Scholars, educators, and media designers are increasingly interested in whether and how digital games might contribute to civic learning. However, there are three main barriers to advancing understanding of games’ potential for civic education: the current practices of formal schooling, a dearth of evidence about what kinds of games best inspire learning about public life, and divergent paradigms of civic engagement. In response, this article develops a conceptual framework for how games might foster civic learning of many kinds. The authors hypothesize that the most effective games for civic learning will be those that best integrate game play and content, that help players make connections between their individual actions and larger social structures, and that link ethical and expedient reasoning. This framework suggests an agenda for game design and research that could illuminate whether and how games can be most fruitfully incorporated into training and education for democratic citizenship and civic leadership.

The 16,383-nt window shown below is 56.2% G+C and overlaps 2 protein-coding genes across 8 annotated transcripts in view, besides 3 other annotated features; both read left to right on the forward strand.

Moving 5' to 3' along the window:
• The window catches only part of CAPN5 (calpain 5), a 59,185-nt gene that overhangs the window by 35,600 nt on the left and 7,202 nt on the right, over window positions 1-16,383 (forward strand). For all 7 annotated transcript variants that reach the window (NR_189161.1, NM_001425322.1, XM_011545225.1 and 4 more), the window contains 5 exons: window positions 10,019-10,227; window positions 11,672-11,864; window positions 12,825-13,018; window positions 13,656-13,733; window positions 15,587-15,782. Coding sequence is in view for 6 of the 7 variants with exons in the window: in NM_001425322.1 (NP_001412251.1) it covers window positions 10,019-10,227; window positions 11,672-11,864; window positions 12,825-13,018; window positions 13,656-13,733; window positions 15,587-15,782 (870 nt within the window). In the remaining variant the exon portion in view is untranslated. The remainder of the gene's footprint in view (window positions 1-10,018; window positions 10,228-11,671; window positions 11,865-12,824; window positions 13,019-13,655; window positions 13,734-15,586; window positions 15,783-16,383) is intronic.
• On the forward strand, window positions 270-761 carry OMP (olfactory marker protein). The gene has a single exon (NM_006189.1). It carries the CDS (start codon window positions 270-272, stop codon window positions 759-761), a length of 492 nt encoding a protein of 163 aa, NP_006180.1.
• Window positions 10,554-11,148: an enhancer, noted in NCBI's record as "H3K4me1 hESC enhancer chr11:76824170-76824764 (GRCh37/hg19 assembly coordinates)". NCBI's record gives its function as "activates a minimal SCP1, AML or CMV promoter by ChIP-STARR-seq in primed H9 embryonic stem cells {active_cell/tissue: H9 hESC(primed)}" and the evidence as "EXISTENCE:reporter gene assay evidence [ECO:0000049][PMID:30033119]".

Raphael, C., Bachen, C., Lynn, K-M., Mckee, K., & Baldwin-Philippi, J. (2010). Games for civic learning: A conceptual framework and agenda for research and design. Games and Culture, 5, 199-235.